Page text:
Many, many years ago, I was a graduate going for interviews in the recession of the early 90s (I feel quite old suddenly sharing this…). Jobs for graduates at that time were scarce and applicants far outnumbered the places available. While the odds of successfully landing a job offer were slim, I thought it worth giving it my best shot – worst case, I figured I would at least get valuable interview experience.

I was lucky to be offered a few interviews and I prepared for them to help me come across as well as I could. In one, the interviewer clearly felt secure that he held the power in this situation. His tone was a bit superior, the questions were quite challenging and admittedly I was winging it on a few technical questions (although getting them right). The interview had been uncomfortable, largely one-way traffic and I felt it wasn’t going well at all. I would surely have to do something to stand out to have any chance of getting a good result out of this.

And then the interviewer offered me a golden opportunity – “Is there anything you would like to ask me?”

I still don’t know where this came from, but after a moment to think, a simple question popped into my head.

“Yes,” I said, politely but honestly, “why should I want to work for you?”

The look on the interviewer’s face told a story, so too did his comment that followed. Clearly flustered, he stuttered, “Well, I, errr…I, I’m, errr…surprised that you are asking me that.” He flapped for a bit and then managed to give me an answer, but it wasn’t very convincing. Hardly a great advert for the company he was representing.

A week later, I was genuinely stunned to receive an offer to join that company’s graduate scheme. I’m convinced that it was asking that honest question that helped me stand out and tipped the balance. But I turned down the offer. The interview experience had left me feeling that this wasn’t the best company I could join, it just didn’t feel like the right fit.

But feeling encouraged to be myself, I went into subsequent interviews feeling confident and found myself engaged in great conversations. There was no arrogance from my interviewers or me, but an interested and more equal exploration of what we could offer each other, me as their potential employee, them as my potential employer. And I subsequently received a job offer from the company that really felt like the right fit for me, which was an amazing feeling.

That formative experience has guided my approach to interviews ever since, both as an interviewee and interviewer.

I totally agree with my friend and colleague, Oliver Hansard, that the best approach is to treat an interview as a conversation where you and your interviewer are both interested in finding out more about each other. A great interview is a mutual exchange to explore what you can offer your prospective employer and what they can offer you, be that opportunity, responsibility, reward, growth, learning or other things that are important to you. It is a key moment to sense whether you and the company are the right fit for each other – and you know the feeling when it’s right.

When you are preparing for an interview, the current blog series – 12 Job Hunting Tips for the New Year – from Oliver and other Catalyst Thinking Partners is a great place to start. They are packed full of practical suggestions to help you with Job Hunting in these highly unusual times. They will help you to leverage your network, identify opportunities that are a good fit and prepare well for the conversation.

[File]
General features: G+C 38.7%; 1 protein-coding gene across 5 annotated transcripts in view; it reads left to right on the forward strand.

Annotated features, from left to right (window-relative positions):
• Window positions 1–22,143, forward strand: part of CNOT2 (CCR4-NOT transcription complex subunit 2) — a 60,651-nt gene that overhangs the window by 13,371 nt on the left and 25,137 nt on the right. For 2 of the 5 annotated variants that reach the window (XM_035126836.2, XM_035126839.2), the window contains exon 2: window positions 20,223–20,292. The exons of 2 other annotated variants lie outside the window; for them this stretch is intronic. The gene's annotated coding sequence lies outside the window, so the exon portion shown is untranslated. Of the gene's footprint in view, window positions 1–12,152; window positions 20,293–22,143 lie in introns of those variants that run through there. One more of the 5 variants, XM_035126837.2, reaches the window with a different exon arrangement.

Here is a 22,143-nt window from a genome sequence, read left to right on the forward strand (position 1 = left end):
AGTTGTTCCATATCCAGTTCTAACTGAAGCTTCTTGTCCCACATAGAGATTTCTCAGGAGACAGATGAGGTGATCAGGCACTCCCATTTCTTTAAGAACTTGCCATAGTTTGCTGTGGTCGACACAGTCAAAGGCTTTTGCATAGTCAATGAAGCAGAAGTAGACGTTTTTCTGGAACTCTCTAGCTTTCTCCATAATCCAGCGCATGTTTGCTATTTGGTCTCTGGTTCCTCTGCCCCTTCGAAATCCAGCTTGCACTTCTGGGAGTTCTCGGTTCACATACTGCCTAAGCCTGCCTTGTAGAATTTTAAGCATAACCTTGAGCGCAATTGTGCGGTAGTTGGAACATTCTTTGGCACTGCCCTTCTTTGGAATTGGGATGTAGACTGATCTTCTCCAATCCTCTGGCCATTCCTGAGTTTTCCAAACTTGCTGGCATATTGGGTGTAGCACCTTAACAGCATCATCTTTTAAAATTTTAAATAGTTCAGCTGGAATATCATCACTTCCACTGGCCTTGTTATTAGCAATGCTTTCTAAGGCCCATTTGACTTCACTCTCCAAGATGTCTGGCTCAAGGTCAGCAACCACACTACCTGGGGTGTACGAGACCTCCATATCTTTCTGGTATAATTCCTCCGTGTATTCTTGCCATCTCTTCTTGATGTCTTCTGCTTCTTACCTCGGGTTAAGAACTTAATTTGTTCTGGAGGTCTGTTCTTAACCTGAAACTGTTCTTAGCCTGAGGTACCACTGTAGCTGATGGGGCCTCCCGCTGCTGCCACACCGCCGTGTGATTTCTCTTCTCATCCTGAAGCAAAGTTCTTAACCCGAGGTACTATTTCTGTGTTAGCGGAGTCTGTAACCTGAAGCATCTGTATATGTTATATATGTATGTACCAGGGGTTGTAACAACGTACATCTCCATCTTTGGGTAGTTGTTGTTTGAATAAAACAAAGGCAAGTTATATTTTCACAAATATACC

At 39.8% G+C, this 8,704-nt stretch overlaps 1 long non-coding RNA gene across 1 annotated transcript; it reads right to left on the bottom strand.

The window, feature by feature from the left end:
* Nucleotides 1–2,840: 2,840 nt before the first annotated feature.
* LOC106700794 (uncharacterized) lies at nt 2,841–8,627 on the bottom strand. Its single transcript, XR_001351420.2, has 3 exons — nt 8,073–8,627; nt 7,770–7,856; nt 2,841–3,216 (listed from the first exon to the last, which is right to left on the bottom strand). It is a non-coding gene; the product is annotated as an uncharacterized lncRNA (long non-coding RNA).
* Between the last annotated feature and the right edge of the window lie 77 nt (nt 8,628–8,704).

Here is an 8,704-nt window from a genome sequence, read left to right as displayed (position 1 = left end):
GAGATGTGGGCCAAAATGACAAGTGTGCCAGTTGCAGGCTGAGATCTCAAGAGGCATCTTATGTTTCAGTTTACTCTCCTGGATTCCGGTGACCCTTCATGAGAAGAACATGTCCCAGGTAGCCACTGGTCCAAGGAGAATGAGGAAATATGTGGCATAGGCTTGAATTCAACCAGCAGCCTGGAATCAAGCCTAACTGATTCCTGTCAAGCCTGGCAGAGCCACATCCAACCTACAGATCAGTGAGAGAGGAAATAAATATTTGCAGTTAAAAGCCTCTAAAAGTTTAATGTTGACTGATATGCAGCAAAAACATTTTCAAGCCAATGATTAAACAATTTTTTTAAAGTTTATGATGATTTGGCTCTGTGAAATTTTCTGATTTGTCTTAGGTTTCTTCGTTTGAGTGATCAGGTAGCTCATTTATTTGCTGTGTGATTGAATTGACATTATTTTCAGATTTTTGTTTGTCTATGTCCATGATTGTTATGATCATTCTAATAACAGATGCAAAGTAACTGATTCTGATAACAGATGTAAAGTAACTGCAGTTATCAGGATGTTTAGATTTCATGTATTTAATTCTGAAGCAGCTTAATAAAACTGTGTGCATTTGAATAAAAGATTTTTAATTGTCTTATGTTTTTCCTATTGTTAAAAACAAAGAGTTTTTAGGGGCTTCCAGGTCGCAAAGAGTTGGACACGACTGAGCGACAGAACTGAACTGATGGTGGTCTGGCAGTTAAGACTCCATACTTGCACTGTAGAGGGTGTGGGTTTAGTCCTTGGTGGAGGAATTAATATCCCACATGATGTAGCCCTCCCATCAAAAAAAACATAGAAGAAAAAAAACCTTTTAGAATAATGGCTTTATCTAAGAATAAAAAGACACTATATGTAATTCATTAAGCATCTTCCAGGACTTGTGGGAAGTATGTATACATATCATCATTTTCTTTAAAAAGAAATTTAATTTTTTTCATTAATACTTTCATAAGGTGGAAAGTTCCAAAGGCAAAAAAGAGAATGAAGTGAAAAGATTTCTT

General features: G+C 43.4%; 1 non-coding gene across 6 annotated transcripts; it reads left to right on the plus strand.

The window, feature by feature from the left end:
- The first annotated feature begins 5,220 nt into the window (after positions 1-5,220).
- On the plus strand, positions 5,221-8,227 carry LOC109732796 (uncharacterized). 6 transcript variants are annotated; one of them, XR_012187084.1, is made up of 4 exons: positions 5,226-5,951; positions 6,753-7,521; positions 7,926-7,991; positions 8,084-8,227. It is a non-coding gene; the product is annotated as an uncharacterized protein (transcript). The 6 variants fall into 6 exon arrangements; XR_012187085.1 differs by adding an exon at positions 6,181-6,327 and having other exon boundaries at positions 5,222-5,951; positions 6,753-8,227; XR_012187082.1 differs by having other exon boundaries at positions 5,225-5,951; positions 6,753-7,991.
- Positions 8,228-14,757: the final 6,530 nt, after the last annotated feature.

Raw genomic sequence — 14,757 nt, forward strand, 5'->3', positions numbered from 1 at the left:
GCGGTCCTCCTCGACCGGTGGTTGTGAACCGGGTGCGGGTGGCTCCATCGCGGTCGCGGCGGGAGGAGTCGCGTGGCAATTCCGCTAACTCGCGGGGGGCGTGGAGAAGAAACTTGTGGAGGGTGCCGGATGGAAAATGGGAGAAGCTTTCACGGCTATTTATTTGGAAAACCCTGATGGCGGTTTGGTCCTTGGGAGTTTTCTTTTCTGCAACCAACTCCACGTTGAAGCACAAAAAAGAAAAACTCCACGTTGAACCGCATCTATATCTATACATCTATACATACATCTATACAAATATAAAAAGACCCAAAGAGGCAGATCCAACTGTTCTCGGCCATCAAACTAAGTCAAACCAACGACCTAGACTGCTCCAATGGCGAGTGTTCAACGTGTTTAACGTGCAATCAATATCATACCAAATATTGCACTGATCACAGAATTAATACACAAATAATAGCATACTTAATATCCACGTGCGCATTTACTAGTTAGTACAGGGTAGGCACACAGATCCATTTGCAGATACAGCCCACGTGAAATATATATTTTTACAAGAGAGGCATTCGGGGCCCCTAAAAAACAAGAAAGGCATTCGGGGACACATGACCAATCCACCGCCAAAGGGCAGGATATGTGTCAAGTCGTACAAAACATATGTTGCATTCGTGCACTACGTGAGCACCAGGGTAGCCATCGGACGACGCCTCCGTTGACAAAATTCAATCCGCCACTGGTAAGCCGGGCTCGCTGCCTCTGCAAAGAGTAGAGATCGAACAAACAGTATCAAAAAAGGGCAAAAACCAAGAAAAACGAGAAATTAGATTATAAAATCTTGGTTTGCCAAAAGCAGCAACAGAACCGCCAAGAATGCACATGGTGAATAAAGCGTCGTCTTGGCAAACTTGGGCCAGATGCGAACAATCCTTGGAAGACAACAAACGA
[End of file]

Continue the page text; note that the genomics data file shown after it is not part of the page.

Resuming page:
In that spirit, here are my additional tips that I hope will help you feel ABLE to be at your best on the day and make it a great conversation:

  • Authentic – you are unique and that’s a good thing. If you have clarity about your values, strengths, experience and also what want to learn and are looking for in a job, you can feel confident being yourself, be really authentic and share what you can offer with conviction. After all, there’s only one of you and you want to stand out in the interview process, not fit in.
  • Bridge – a technique I have taught for a long time when coaching leaders to prepare for media interviews is to bridge, to acknowledge the question but bridge to your safe areas (as Oliver calls them) and communicate the messages you want them to hear. “That’s an interesting question, but what I’ve seen from my own experience is…” This takes some practice, but when done well feels natural and helps it to be an engaging and more interesting conversation for both parties.
  • Listen – picking up on one of the earlier 12 Tips from Oliver and the response from our friend Zia Savel, it’s really important to listen fully, not just to the words of the question but also the tone and the body language. What else is behind the question that might provide an opportunity for you to speak about one of your safe areas?
  • Engage – a conversation is two-way, so be curious and invoke curiosity too. Occasionally ask a clarifying question rather than going straight into your answer. Leave some of your answers open to invite a follow up question from the interviewer that allows you to say more about your safe areas and strengths. Mirroring the interviewer’s body language, in a subtle way, also helps to create a connection and better engagement.

Good luck. And just remember – you’re interviewing them too.


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